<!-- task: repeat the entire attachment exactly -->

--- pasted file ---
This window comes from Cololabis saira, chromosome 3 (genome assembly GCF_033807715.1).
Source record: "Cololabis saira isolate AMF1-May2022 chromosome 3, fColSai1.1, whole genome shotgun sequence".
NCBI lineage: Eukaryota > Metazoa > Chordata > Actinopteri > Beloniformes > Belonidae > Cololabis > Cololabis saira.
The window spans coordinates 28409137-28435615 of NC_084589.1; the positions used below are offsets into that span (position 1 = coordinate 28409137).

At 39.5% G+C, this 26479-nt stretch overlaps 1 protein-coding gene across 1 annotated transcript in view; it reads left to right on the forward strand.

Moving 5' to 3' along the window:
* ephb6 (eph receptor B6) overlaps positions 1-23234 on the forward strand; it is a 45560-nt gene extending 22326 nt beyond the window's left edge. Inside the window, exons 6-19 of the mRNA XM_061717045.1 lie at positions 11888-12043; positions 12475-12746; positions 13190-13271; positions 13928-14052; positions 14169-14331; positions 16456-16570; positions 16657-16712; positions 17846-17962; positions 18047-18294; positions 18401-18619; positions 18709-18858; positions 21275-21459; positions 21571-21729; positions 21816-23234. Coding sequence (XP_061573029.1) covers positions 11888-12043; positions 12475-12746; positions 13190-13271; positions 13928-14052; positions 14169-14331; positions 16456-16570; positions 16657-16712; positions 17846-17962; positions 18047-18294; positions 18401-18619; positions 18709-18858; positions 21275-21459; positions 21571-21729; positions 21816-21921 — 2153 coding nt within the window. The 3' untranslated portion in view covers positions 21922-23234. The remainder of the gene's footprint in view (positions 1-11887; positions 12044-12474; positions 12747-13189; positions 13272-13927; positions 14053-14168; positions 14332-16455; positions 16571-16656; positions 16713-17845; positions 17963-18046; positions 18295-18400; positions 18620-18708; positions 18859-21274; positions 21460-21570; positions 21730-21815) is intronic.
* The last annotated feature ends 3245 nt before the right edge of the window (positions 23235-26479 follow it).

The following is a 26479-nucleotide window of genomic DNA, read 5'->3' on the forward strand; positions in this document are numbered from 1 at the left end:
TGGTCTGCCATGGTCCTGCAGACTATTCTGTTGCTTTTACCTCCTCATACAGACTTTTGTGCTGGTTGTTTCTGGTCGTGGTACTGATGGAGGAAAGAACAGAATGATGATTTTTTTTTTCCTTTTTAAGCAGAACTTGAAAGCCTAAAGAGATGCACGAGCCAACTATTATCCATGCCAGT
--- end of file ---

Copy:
This window comes from Cololabis saira, chromosome 3 (genome assembly GCF_033807715.1).
Source record: "Cololabis saira isolate AMF1-May2022 chromosome 3, fColSai1.1, whole genome shotgun sequence".
NCBI lineage: Eukaryota > Metazoa > Chordata > Actinopteri > Beloniformes > Belonidae > Cololabis > Cololabis saira.
The window spans coordinates 28409137-28435615 of NC_084589.1; the positions used below are offsets into that span (position 1 = coordinate 28409137).

At 39.5% G+C, this 26479-nt stretch overlaps 1 protein-coding gene across 1 annotated transcript in view; it reads left to right on the forward strand.

Moving 5' to 3' along the window:
* ephb6 (eph receptor B6) overlaps positions 1-23234 on the forward strand; it is a 45560-nt gene extending 22326 nt beyond the window's left edge. Inside the window, exons 6-19 of the mRNA XM_061717045.1 lie at positions 11888-12043; positions 12475-12746; positions 13190-13271; positions 13928-14052; positions 14169-14331; positions 16456-16570; positions 16657-16712; positions 17846-17962; positions 18047-18294; positions 18401-18619; positions 18709-18858; positions 21275-21459; positions 21571-21729; positions 21816-23234. Coding sequence (XP_061573029.1) covers positions 11888-12043; positions 12475-12746; positions 13190-13271; positions 13928-14052; positions 14169-14331; positions 16456-16570; positions 16657-16712; positions 17846-17962; positions 18047-18294; positions 18401-18619; positions 18709-18858; positions 21275-21459; positions 21571-21729; positions 21816-21921 — 2153 coding nt within the window. The 3' untranslated portion in view covers positions 21922-23234. The remainder of the gene's footprint in view (positions 1-11887; positions 12044-12474; positions 12747-13189; positions 13272-13927; positions 14053-14168; positions 14332-16455; positions 16571-16656; positions 16713-17845; positions 17963-18046; positions 18295-18400; positions 18620-18708; positions 18859-21274; positions 21460-21570; positions 21730-21815) is intronic.
* The last annotated feature ends 3245 nt before the right edge of the window (positions 23235-26479 follow it).

The following is a 26479-nucleotide window of genomic DNA, read 5'->3' on the forward strand; positions in this document are numbered from 1 at the left end:
TGGTCTGCCATGGTCCTGCAGACTATTCTGTTGCTTTTACCTCCTCATACAGACTTTTGTGCTGGTTGTTTCTGGTCGTGGTACTGATGGAGGAAAGAACAGAATGATGATTTTTTTTTTCCTTTTTAAGCAGAACTTGAAAGCCTAAAGAGATGCACGAGCCAACTATTATCCATGCCAGT